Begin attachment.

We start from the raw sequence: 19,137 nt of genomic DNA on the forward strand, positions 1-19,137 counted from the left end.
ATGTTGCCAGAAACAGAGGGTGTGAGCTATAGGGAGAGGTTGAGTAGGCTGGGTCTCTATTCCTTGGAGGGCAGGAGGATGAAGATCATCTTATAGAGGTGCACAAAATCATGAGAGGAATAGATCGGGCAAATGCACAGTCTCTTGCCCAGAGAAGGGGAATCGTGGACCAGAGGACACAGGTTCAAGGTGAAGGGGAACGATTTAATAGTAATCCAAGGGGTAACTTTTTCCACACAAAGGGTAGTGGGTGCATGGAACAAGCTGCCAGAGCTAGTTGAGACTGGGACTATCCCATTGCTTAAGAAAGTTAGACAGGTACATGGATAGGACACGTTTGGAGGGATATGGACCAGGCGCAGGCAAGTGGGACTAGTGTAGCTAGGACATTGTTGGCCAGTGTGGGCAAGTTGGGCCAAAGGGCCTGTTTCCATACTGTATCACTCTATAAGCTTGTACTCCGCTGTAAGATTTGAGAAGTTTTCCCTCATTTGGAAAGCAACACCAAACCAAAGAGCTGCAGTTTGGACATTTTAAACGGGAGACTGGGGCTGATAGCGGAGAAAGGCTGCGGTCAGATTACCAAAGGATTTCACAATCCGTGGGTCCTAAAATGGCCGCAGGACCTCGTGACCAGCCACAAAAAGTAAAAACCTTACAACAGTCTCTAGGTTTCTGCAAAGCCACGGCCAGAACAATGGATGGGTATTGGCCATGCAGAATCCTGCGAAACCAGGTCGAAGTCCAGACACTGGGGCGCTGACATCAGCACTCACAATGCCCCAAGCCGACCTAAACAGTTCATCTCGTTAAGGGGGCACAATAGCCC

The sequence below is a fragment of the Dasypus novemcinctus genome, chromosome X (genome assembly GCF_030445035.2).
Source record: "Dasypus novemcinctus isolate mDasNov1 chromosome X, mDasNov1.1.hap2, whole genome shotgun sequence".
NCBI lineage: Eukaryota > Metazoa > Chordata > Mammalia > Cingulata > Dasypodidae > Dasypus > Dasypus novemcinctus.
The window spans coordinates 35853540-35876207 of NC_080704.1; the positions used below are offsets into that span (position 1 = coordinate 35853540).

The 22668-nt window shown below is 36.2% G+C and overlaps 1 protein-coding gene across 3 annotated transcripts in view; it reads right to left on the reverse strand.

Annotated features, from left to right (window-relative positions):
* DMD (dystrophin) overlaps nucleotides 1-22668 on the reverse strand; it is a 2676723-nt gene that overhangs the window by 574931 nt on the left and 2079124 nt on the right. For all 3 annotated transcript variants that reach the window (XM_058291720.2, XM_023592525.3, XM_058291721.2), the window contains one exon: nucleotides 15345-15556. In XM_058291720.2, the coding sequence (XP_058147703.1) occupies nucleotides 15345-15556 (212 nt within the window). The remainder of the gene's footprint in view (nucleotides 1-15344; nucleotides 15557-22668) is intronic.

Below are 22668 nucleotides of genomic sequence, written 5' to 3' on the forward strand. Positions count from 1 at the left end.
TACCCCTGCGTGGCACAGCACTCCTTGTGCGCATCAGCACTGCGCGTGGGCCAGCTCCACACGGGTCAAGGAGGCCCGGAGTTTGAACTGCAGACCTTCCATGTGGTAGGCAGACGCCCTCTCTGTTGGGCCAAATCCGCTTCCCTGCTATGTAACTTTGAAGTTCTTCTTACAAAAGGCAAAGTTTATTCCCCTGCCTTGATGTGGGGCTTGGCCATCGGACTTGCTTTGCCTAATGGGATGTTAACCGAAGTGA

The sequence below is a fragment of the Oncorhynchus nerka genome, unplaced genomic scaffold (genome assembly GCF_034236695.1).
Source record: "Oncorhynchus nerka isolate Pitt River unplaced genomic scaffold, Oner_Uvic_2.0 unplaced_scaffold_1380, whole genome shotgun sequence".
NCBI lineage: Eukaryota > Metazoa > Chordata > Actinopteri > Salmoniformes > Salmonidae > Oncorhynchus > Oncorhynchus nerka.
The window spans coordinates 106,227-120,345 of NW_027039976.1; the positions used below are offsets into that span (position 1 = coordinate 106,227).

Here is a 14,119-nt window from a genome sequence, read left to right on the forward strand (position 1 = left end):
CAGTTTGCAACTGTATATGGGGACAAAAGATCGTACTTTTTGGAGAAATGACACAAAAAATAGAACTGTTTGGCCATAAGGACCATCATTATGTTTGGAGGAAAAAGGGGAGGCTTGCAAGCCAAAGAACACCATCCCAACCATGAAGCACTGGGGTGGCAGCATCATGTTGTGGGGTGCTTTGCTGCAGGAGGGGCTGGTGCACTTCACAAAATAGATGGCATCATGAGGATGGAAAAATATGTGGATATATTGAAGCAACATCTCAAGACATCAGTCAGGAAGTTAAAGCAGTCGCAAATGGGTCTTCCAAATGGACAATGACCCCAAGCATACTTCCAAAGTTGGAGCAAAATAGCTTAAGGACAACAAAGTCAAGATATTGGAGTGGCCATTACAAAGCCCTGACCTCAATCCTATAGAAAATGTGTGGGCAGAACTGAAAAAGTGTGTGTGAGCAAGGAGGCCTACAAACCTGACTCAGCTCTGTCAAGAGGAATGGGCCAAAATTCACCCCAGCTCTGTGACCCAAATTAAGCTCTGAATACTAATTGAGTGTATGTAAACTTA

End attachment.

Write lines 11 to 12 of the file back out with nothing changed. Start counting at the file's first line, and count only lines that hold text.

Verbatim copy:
TACCCCTGCGTGGCACAGCACTCCTTGTGCGCATCAGCACTGCGCGTGGGCCAGCTCCACACGGGTCAAGGAGGCCCGGAGTTTGAACTGCAGACCTTCCATGTGGTAGGCAGACGCCCTCTCTGTTGGGCCAAATCCGCTTCCCTGCTATGTAACTTTGAAGTTCTTCTTACAAAAGGCAAAGTTTATTCCCCTGCCTTGATGTGGGGCTTGGCCATCGGACTTGCTTTGCCTAATGGGATGTTAACCGAAGTGA

The sequence below is a fragment of the Oncorhynchus nerka genome, unplaced genomic scaffold (genome assembly GCF_034236695.1).